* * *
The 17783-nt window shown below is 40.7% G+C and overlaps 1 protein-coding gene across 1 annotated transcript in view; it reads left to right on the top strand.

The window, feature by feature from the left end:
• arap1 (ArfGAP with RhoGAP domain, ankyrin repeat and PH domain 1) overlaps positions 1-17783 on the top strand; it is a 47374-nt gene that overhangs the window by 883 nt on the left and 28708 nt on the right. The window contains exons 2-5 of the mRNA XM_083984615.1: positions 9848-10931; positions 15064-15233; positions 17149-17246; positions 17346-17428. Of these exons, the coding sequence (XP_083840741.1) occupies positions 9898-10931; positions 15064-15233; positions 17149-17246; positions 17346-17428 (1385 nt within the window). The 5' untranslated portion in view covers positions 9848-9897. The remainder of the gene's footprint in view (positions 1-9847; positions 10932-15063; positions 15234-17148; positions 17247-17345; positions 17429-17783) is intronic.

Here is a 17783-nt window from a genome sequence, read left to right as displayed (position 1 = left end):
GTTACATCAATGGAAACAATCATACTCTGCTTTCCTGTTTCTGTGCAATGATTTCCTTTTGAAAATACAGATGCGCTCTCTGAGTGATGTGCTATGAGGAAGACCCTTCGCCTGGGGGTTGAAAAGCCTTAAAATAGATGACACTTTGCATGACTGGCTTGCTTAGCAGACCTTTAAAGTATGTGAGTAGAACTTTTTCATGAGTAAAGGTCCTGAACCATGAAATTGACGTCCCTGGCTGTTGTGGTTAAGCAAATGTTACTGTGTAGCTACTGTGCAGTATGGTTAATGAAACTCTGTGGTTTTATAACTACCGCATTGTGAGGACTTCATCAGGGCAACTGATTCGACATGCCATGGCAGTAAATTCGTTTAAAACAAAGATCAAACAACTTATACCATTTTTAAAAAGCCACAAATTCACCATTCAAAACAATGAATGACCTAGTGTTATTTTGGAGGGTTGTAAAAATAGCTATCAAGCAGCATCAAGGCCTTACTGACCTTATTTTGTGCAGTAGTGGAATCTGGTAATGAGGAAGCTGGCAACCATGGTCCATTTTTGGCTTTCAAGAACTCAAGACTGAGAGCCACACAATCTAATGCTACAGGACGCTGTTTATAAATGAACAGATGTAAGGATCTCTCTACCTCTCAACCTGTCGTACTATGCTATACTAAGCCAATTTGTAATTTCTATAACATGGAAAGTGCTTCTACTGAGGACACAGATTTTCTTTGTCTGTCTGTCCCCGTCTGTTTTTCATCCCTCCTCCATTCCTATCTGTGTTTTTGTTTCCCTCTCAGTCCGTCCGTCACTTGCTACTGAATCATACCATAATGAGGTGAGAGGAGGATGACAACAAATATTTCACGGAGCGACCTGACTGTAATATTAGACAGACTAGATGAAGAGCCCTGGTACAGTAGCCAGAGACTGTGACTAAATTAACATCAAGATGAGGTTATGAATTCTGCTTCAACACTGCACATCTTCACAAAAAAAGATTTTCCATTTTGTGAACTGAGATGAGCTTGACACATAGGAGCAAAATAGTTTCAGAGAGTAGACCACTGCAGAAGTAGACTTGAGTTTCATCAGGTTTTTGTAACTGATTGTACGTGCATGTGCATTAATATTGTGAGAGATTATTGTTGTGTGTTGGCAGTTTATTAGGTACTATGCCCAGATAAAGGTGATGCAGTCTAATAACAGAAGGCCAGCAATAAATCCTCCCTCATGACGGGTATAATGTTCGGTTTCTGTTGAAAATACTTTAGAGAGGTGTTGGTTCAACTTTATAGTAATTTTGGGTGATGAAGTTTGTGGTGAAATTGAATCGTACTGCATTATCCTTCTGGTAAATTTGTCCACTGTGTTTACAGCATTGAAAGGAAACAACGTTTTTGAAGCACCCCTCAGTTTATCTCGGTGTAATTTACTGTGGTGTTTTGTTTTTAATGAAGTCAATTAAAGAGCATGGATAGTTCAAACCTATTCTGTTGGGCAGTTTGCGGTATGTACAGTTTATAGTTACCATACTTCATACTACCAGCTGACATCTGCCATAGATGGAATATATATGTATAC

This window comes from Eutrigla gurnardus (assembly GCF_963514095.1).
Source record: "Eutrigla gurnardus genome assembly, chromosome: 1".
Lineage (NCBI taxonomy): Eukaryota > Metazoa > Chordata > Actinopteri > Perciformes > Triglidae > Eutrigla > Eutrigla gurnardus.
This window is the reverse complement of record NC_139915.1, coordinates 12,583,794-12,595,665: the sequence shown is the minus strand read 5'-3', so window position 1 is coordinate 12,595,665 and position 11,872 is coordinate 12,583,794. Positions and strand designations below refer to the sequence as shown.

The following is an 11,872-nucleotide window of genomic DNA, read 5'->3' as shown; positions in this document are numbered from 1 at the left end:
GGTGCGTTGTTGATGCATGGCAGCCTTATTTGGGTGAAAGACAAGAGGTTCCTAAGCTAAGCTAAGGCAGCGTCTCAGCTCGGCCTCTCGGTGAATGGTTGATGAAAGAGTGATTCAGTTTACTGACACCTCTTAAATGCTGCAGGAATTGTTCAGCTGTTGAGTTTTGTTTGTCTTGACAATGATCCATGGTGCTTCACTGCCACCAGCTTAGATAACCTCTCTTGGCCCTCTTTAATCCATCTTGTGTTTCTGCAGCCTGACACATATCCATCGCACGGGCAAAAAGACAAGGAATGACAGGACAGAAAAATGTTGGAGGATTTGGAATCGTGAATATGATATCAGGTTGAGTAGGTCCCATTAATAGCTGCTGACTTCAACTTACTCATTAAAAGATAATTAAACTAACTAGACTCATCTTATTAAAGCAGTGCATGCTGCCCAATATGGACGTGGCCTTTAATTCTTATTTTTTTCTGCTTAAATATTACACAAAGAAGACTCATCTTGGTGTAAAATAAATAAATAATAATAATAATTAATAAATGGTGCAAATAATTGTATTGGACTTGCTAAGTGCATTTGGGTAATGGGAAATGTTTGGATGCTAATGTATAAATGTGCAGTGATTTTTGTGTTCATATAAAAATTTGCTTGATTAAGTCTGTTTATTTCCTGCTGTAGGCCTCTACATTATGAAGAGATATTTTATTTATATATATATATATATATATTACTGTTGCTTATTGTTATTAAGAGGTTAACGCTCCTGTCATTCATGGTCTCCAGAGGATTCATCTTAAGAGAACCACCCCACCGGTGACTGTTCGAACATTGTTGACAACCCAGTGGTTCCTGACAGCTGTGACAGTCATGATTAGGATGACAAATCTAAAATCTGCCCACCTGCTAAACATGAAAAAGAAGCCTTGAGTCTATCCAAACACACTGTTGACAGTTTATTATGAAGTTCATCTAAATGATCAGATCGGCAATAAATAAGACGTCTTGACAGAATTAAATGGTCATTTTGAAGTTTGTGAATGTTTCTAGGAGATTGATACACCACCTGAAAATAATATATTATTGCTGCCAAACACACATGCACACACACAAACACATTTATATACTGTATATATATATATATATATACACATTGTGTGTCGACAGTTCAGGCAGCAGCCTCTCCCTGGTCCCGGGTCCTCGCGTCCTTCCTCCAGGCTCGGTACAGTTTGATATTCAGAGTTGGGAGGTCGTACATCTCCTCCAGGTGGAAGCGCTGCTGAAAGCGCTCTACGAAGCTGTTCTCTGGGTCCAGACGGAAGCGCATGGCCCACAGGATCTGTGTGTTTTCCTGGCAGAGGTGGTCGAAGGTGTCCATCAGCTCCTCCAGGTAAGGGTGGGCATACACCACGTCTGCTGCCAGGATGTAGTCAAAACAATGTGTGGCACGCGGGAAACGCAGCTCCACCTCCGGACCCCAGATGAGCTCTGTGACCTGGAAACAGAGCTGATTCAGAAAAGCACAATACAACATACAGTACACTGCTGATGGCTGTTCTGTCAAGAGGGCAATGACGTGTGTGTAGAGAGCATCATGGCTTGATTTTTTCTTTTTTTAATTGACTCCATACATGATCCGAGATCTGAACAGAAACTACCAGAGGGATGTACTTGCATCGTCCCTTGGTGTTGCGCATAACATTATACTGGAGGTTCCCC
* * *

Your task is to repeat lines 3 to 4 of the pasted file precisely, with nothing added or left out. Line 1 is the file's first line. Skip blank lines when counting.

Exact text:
• arap1 (ArfGAP with RhoGAP domain, ankyrin repeat and PH domain 1) overlaps positions 1-17783 on the top strand; it is a 47374-nt gene that overhangs the window by 883 nt on the left and 28708 nt on the right. The window contains exons 2-5 of the mRNA XM_083984615.1: positions 9848-10931; positions 15064-15233; positions 17149-17246; positions 17346-17428. Of these exons, the coding sequence (XP_083840741.1) occupies positions 9898-10931; positions 15064-15233; positions 17149-17246; positions 17346-17428 (1385 nt within the window). The 5' untranslated portion in view covers positions 9848-9897. The remainder of the gene's footprint in view (positions 1-9847; positions 10932-15063; positions 15234-17148; positions 17247-17345; positions 17429-17783) is intronic.

Here is a 17783-nt window from a genome sequence, read left to right as displayed (position 1 = left end):